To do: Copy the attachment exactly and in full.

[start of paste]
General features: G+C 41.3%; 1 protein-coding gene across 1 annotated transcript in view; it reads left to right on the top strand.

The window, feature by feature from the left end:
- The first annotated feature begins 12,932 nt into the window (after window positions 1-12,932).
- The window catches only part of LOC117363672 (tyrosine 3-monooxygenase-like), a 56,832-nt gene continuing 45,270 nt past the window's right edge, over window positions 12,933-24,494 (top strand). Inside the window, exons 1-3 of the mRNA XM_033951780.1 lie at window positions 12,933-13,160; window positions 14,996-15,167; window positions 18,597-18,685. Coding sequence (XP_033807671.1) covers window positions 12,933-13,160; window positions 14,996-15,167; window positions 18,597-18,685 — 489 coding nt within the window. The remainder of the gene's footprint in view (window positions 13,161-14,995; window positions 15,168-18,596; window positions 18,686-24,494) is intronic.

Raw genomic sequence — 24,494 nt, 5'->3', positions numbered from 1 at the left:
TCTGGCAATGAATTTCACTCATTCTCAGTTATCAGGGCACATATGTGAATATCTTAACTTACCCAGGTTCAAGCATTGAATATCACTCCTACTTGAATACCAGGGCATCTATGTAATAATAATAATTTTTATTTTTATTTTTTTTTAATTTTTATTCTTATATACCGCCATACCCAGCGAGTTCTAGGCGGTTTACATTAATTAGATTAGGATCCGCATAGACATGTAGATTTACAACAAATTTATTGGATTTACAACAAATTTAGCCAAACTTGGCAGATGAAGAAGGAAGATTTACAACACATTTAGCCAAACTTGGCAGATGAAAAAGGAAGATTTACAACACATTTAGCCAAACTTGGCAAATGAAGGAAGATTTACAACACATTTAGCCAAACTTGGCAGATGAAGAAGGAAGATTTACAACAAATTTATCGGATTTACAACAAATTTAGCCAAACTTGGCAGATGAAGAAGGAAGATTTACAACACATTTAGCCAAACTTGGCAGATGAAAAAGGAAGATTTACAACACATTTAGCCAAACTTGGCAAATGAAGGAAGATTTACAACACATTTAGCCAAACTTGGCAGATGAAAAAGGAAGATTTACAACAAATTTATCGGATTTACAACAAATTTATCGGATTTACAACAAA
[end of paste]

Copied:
General features: G+C 41.3%; 1 protein-coding gene across 1 annotated transcript in view; it reads left to right on the top strand.

The window, feature by feature from the left end:
- The first annotated feature begins 12,932 nt into the window (after window positions 1-12,932).
- The window catches only part of LOC117363672 (tyrosine 3-monooxygenase-like), a 56,832-nt gene continuing 45,270 nt past the window's right edge, over window positions 12,933-24,494 (top strand). Inside the window, exons 1-3 of the mRNA XM_033951780.1 lie at window positions 12,933-13,160; window positions 14,996-15,167; window positions 18,597-18,685. Coding sequence (XP_033807671.1) covers window positions 12,933-13,160; window positions 14,996-15,167; window positions 18,597-18,685 — 489 coding nt within the window. The remainder of the gene's footprint in view (window positions 13,161-14,995; window positions 15,168-18,596; window positions 18,686-24,494) is intronic.

Raw genomic sequence — 24,494 nt, 5'->3', positions numbered from 1 at the left:
TCTGGCAATGAATTTCACTCATTCTCAGTTATCAGGGCACATATGTGAATATCTTAACTTACCCAGGTTCAAGCATTGAATATCACTCCTACTTGAATACCAGGGCATCTATGTAATAATAATAATTTTTATTTTTATTTTTTTTTAATTTTTATTCTTATATACCGCCATACCCAGCGAGTTCTAGGCGGTTTACATTAATTAGATTAGGATCCGCATAGACATGTAGATTTACAACAAATTTATTGGATTTACAACAAATTTAGCCAAACTTGGCAGATGAAGAAGGAAGATTTACAACACATTTAGCCAAACTTGGCAGATGAAAAAGGAAGATTTACAACACATTTAGCCAAACTTGGCAAATGAAGGAAGATTTACAACACATTTAGCCAAACTTGGCAGATGAAGAAGGAAGATTTACAACAAATTTATCGGATTTACAACAAATTTAGCCAAACTTGGCAGATGAAGAAGGAAGATTTACAACACATTTAGCCAAACTTGGCAGATGAAAAAGGAAGATTTACAACACATTTAGCCAAACTTGGCAAATGAAGGAAGATTTACAACACATTTAGCCAAACTTGGCAGATGAAAAAGGAAGATTTACAACAAATTTATCGGATTTACAACAAATTTATCGGATTTACAACAAA